A man killed in a ''brutal and violent attack'' in his own home has been named by police.
'Clare's Law' Scheme Rolled Out
People across Scotland will be able to ask the police if their partner has a history of domestic abuse, with "Clare's Law'' to be rolled out across the country.
First Minister Nicola Sturgeon announced the move after the scheme was successfully trialled in Aberdeen and Ayrshire.
The domestic abuse disclosure initiative know as Clare's Law was introduced in England and Wales after the murder of Clare Wood by her ex-boyfriend in Salford in 2009. She was unaware of his history of violence against women.
Her father Michael Brown welcomed news that the initiative is to be expanded across all of Scotland.
Mr Brown, who met the First Minister in Edinburgh this morning, said: "I very much welcome the national roll-out of the disclosure scheme across Scotland.
"It is heartening to see the success of the pilots and to know that the people given these disclosures will now hopefully not be victims of domestic abuse.
"Saving lives and protecting people has to be our ultimate aim, this is what makes all of our efforts worthwhile.''
Ms Sturgeon praised Mr Brown's "tireless work'' to help protect others from falling victim following his daughter's death, saying: "I hope he is proud to know that he is making a difference.
"The loss of a son or daughter to violence is incomprehensible and Michael Brown has shown enormous strength and courage to use his daughter's death as a way to change the system.''
The scheme in Scotland allows people who suspect their partner may have been abusive in the past to ask Police Scotland for information on this.
A concerned third party, such as a relative, friend or neighbour, can also make an application on their behalf.
Police Scotland also have the power to tell a person information if they are thought to be at risk, after appropriate checks have been made.
In the six months that the pilot scheme has been in place in Aberdeen and Ayrshire 59 applications for information were received, with 22 disclosures made.
Ms Sturgeon said: "There is no excuse or place for domestic abuse in Scotland and we need to do all we can to ensure we protect people from what is an abhorrent crime.
"I announced earlier this year new funding of #20 million over the next three years to step up our work to tackle violence against women.
"We are working in partnership to combat domestic abuse and we see Police Scotland's disclosure scheme for domestic abuse as a vital step forward.''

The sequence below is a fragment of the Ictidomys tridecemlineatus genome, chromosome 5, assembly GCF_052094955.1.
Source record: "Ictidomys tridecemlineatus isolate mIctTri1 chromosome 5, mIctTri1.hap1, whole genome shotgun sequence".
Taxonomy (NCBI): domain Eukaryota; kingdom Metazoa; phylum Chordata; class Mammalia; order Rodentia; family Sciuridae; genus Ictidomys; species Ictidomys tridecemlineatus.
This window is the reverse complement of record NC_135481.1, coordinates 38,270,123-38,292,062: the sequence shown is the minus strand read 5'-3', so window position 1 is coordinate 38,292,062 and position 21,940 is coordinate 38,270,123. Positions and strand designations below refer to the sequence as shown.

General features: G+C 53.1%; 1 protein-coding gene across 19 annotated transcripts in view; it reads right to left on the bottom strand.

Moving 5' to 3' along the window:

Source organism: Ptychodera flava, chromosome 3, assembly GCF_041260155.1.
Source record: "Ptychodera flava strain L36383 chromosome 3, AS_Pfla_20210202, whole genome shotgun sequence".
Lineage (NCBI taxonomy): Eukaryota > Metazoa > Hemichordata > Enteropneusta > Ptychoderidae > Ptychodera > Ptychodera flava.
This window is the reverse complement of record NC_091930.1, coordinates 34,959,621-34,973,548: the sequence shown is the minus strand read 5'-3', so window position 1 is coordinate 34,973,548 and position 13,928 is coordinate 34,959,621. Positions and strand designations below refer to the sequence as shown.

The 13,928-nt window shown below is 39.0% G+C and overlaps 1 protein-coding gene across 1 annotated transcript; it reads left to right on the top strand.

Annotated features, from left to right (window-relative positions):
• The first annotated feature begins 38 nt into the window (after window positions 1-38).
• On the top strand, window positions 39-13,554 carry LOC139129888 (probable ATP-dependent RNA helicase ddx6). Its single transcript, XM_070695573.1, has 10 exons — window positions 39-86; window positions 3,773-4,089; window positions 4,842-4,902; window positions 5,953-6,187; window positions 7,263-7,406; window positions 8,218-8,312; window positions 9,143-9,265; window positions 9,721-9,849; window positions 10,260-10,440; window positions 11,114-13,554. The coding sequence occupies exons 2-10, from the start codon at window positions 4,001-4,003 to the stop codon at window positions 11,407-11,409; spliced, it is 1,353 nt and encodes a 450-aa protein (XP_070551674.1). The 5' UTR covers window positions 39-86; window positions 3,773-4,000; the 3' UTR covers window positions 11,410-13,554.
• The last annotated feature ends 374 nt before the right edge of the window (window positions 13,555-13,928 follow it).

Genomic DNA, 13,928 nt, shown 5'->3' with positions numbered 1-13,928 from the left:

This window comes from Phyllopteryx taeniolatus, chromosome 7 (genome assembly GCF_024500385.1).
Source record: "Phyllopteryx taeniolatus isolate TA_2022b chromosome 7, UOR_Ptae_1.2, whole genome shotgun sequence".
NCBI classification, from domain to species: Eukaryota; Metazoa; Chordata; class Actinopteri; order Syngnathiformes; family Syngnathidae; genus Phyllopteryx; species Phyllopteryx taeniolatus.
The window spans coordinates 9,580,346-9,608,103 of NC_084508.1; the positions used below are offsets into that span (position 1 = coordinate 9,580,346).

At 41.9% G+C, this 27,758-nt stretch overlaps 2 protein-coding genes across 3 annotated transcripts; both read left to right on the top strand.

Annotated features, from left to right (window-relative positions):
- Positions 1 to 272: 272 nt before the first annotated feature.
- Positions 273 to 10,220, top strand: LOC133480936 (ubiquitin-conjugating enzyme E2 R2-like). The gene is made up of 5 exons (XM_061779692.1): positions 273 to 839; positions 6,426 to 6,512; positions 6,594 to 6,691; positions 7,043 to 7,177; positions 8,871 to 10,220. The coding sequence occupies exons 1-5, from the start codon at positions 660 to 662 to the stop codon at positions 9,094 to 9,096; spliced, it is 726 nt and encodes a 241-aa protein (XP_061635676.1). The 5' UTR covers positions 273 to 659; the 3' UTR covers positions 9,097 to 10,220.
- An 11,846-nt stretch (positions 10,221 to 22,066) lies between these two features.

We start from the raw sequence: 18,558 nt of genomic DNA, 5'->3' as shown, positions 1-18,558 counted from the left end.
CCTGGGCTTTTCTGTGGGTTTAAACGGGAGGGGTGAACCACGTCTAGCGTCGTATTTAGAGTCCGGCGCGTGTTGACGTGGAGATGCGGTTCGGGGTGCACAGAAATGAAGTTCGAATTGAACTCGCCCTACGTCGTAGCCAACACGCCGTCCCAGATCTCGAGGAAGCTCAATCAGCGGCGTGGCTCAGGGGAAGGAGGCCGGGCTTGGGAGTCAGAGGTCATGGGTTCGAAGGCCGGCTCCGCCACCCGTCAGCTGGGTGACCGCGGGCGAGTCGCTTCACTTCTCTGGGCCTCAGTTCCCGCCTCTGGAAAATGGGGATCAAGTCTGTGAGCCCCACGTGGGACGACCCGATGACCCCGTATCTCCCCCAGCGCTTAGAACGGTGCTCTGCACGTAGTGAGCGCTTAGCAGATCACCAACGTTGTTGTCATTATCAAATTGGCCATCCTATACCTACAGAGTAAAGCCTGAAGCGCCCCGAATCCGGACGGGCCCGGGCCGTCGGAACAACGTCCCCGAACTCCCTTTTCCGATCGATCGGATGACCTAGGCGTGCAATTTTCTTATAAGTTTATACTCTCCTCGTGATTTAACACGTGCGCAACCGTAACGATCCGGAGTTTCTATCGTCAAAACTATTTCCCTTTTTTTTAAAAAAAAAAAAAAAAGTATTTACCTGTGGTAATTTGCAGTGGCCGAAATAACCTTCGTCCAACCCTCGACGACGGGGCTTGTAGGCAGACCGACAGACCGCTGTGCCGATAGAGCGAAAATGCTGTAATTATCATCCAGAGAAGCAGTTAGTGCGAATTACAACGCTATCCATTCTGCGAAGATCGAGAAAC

She added: "The victims of this unacceptable behaviour are predominantly female but males are also targeted, we must make sure that everyone is offered protection and information which reduces the risk of harm.
"I firmly believe that people who have concerns that their partner may have a history of domestic abuse should be able to find out.
"We recognise that disclosure itself won't solve or get rid of domestic abuse. It isn't the answer for all women or men in all circumstances, but rather one of a number of interventions and measures.''
Police Scotland Chief Constable Sir Stephen House said: "Following the pilot, the disclosure scheme will now be rolled out nationally and will play a key part in keeping people safe.
"In Aberdeen and Ayrshire, this scheme has now prevented 22 people becoming victims of domestic abuse.
"By expanding this scheme, there is the potential to protect hundreds of people and to stop them become the victims of abusers, either directly or indirectly.
"It is a clear signal to those who would abuse others that they cannot hide and their abusive history will be disclosed if it means protecting others.''
He added: "This has to be one part of a long-term approach to supporting victims which ensures that their experiences and the long-term effect of disclosure on the people who ask is measured.
"Working with our partners, we will continue to support people through the disclosure process and to prevent people becoming victims of this terrible crime.''
Linda Rogers, chief executive officer of Edinburgh Women's Aid, said more than 2,000 abused females had used its services last year.
"We welcome anything that makes women safer and we look forward to working with our partners in police in government towards a Scotland where everyone, no matter what their community, can live without fear,'' she said.
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